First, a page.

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  "Getting Nimzo'd," Part II 

  (A nice miniature.) 

Click  here  to see a detailed explanation of the symbols that I use when annotating a chess game. 

Click  here  to go to another site ... where you can search for this  game  in a "js-replayable" format.  

One of the principal reasons that I annotated this game ... paying such special attention to the opening ... is that I received a request, via e-mail. {Close to six months ago.} The reader in question asked for at least one game on the  "Classical System"  explaining that he was fairly young, (around 12 years old) - and also that he only had a couple of chess books, and none were on the openings. He went on to tell me that he was trying to make the chess team at his school, and that he wanted to see how the GM's played the White side of this opening system. (However, I want to stress that NO ONE GAME can replace good study, and that every {serious} student of chess should own at least one good openings reference work - like MCO-14!!! This should be considered a necessity!)  


Click here to see another game that I have annotated - with  4.Qc2, in this opening system.  
(Search Google for more information on this particular variation.)  

  GM Ivan Sokolov (2676) - GM Levon Aronian (2756)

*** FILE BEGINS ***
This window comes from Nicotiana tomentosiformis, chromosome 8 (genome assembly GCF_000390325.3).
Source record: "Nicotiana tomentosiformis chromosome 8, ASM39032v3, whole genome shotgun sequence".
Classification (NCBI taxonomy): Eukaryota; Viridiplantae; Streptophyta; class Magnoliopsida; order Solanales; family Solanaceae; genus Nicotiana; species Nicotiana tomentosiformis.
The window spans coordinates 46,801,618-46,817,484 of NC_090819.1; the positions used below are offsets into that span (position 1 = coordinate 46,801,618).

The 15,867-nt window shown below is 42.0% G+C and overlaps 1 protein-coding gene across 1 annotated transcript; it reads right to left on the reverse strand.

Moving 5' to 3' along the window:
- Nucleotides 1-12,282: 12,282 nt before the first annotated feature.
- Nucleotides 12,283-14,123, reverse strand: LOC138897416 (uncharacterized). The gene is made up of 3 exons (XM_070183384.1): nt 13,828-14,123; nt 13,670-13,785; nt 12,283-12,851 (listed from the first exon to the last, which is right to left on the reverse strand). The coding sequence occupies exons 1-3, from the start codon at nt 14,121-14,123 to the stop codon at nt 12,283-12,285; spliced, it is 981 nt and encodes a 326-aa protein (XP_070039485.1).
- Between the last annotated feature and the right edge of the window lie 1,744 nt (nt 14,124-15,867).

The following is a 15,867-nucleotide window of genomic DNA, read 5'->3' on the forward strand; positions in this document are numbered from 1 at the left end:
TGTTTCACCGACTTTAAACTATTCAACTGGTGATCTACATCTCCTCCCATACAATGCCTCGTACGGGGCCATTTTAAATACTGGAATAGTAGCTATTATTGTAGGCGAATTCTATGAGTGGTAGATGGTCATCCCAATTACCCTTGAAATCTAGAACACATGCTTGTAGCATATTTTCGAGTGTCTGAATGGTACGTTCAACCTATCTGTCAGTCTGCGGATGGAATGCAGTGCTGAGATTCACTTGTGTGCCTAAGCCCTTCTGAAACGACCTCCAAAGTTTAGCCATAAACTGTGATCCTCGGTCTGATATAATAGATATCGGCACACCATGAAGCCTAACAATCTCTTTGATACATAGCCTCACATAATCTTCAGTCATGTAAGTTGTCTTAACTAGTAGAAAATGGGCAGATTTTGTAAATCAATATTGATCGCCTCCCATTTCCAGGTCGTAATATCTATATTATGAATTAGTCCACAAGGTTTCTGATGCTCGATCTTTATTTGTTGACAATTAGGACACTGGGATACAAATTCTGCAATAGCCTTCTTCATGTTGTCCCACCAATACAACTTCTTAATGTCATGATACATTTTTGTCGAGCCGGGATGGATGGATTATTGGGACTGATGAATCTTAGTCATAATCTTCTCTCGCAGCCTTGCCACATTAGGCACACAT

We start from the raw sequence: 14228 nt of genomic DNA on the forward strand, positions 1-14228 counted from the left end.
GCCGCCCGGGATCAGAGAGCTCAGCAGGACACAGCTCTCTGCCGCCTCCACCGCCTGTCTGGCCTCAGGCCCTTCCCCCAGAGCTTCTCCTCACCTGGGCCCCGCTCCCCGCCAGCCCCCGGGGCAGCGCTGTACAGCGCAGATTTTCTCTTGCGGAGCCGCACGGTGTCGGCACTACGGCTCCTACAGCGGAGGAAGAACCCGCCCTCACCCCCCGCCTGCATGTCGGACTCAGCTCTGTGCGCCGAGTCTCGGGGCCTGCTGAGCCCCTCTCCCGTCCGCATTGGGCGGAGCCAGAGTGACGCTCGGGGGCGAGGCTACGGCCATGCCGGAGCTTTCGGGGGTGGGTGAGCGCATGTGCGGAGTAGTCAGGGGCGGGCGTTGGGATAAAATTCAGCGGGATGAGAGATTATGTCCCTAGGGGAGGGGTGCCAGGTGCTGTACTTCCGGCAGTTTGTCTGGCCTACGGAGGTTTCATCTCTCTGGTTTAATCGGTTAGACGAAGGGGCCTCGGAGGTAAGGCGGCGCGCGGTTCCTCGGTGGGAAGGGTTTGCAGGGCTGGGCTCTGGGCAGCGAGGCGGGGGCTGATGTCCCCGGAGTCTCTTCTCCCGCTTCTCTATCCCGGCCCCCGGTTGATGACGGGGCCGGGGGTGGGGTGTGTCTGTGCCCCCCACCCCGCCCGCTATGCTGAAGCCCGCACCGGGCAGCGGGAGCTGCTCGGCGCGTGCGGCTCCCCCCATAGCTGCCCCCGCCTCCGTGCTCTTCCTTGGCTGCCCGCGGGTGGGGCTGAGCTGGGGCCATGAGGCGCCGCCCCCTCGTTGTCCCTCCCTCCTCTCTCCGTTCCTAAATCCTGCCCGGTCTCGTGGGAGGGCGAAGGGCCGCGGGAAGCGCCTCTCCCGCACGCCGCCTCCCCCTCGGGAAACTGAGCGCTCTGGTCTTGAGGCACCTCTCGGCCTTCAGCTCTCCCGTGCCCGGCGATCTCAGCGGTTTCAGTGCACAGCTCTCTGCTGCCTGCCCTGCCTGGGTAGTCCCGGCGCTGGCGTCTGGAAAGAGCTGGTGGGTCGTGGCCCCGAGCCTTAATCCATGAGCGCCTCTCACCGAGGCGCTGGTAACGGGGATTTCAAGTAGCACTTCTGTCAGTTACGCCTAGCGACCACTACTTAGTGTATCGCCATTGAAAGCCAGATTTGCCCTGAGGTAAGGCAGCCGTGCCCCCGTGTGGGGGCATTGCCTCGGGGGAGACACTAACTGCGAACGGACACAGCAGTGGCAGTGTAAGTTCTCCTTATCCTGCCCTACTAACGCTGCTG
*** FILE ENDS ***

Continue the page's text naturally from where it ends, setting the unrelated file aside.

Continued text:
37th (FIDE) Olympiad (tt) 
  Turin, ITA; (R7) / 28,05,2006.  

min07_medal.gif, 02 KB


When I saw this game, I knew I had to add it to my collection. A 2676 loses in 19 moves?!??? 
(And with the White pieces, no less!)  

The second main reason that I decided to annotate this game was that the man playing the Black pieces here is the rising young super-star, GM Levon Aronian.  

  ** ** ** ** ** **   ** ** ** ** ** **   ** ** ** ** ** **   ** ** ** ** ** **   ** ** ** ** ** **   ** ** ** ** ** **   

{The ratings are those of the world body of FIDE.}  
 1.d4 Nf6;  2.c4 e6;  3.Nc3 Bb4;   
The Nimzo-Indian ... just one of the many creations of a great player, (Aaron Nimzowitsch); and one of the leaders of the hyper-modern movement.  

Apparently - Aronian doesn't mind playing either side of this opening. And although Black wins this contest decisively, earlier in this same event, (R4; against Johannessen, rated 2559); Aronian was White ... and won a nice game in only 31 total moves.  


 4.Qc2,  (Trying to avoid doubled-QBP's.)   
The classical line, it was first hammered into a cohesive opening system by none other than one of the greatest players who ever lived ... GM Jose Raul Capablanca.  

     [ The move of  4.e3 leads to the Rubinstein System.   
       [See MCO-14 for more details on this very complex system.] ]  


 4...d5;  ('!')   {See the diagram below.}    
Black grabs the center ... which is never a bad idea in the opening.   

min007_pos1.gif, 10 KB

  rnbqk2r/ppp2ppp/4pn2/3p4/1bPP4/2N5/PPQ1PPPP/R1B1KBNR w  


4...c5;  and  4...0-0;  are also good moves, and fully playable for Black as well.  

[ One of the main lines for White would be the following continuation:   
   4...0-05.a3 Bxc3+;     
   Black can also keep his Bishop, (by retreating to e7); but this is